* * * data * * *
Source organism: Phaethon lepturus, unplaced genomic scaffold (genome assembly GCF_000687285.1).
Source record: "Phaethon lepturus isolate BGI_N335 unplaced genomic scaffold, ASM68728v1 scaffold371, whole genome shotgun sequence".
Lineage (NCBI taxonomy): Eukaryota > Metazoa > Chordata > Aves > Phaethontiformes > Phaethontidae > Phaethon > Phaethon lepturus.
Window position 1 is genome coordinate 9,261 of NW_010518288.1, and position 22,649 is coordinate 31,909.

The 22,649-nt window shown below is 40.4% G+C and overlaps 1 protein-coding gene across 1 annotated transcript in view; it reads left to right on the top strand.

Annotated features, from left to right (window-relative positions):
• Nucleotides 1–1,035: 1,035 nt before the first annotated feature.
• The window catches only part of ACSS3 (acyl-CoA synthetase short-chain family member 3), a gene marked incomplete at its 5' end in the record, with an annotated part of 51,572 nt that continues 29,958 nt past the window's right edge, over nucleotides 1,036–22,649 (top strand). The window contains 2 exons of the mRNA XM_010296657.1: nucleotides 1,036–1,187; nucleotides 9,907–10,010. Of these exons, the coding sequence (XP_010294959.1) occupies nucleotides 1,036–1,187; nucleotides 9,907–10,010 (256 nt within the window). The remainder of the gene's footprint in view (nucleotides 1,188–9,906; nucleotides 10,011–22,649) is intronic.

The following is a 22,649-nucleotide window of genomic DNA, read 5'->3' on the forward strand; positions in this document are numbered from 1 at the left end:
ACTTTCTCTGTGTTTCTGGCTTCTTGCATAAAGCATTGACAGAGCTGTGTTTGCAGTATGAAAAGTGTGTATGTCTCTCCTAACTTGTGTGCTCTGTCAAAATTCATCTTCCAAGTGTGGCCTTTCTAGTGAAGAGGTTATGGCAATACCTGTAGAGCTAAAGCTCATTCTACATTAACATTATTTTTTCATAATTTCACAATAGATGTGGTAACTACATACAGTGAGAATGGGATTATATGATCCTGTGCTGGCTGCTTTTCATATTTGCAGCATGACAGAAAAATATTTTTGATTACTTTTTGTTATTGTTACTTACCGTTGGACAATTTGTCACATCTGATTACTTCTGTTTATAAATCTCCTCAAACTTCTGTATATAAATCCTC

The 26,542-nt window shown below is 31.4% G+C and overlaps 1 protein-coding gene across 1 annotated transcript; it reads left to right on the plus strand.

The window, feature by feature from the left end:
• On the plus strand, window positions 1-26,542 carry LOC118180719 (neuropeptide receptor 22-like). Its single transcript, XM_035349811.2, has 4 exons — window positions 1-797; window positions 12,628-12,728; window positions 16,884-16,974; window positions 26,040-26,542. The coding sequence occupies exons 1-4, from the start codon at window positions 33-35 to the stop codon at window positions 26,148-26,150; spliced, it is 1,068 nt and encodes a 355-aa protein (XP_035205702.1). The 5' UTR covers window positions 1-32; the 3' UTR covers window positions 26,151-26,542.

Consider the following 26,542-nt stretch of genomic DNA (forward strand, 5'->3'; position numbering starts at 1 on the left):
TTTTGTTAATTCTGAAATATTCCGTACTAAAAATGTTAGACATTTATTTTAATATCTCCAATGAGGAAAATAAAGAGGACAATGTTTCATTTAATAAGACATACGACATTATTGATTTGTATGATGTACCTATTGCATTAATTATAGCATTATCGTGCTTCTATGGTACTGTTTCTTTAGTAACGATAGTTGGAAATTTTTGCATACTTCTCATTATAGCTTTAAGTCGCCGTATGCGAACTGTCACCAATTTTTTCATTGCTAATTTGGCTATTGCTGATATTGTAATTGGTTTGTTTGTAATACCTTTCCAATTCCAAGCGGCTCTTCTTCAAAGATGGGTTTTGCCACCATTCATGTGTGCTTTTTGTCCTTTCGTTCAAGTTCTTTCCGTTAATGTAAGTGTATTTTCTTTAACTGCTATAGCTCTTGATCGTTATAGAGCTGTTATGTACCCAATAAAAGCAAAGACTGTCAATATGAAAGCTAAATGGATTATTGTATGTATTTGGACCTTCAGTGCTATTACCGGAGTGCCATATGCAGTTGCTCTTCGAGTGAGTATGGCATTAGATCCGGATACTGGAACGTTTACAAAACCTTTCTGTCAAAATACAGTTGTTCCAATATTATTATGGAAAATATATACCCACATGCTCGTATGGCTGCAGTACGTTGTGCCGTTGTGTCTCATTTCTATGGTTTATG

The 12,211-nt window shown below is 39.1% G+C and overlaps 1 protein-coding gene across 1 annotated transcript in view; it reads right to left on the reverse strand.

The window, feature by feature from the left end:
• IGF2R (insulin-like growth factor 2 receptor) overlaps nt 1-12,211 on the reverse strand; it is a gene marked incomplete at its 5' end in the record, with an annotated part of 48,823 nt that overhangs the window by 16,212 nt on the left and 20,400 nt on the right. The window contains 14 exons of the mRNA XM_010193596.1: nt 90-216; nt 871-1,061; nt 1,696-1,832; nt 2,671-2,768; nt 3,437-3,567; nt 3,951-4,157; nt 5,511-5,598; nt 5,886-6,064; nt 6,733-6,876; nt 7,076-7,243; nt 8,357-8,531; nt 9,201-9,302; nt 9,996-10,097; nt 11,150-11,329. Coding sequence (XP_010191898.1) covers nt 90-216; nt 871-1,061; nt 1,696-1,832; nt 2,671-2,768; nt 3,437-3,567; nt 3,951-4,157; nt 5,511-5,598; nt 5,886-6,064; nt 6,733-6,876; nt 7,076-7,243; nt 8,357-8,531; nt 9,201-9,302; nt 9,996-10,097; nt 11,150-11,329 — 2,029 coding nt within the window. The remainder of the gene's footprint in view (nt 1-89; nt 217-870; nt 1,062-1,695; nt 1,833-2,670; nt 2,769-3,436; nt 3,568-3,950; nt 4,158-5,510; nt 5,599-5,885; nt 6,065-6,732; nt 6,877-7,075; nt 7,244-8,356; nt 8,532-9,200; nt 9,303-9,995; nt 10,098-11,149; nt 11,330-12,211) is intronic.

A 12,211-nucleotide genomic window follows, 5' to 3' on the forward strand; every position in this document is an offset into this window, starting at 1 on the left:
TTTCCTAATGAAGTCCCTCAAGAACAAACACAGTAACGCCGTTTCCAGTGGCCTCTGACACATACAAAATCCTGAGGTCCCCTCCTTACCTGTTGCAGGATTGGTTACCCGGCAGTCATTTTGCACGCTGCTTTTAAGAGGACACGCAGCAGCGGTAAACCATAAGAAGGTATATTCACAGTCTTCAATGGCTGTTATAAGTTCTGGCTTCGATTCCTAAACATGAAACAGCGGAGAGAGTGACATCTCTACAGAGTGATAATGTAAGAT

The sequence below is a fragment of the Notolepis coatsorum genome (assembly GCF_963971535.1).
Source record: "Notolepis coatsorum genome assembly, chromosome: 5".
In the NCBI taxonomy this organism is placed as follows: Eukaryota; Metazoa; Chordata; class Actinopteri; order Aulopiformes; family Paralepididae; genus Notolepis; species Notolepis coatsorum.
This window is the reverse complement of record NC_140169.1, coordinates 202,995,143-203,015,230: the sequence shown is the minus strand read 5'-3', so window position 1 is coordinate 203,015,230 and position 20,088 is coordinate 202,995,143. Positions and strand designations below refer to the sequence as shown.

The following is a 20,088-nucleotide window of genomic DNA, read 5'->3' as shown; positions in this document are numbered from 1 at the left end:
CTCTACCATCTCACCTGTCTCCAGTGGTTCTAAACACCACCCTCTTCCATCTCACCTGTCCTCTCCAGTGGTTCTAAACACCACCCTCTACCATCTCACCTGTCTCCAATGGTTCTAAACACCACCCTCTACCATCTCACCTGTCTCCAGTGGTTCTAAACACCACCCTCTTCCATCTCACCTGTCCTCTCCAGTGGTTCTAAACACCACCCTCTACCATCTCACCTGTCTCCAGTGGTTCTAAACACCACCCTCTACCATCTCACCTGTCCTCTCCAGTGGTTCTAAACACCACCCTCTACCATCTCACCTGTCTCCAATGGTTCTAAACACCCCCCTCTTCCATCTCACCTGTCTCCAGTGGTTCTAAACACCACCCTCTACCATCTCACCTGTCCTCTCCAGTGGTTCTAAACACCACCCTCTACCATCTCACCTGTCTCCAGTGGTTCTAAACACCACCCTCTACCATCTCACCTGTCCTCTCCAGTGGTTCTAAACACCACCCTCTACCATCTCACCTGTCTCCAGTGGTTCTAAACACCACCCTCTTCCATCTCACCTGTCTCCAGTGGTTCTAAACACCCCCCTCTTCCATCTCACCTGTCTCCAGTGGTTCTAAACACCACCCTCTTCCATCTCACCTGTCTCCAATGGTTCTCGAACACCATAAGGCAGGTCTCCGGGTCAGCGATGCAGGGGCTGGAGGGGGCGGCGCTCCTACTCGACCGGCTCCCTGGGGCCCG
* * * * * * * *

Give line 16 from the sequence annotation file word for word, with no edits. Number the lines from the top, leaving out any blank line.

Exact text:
The 12,211-nt window shown below is 39.1% G+C and overlaps 1 protein-coding gene across 1 annotated transcript in view; it reads right to left on the reverse strand.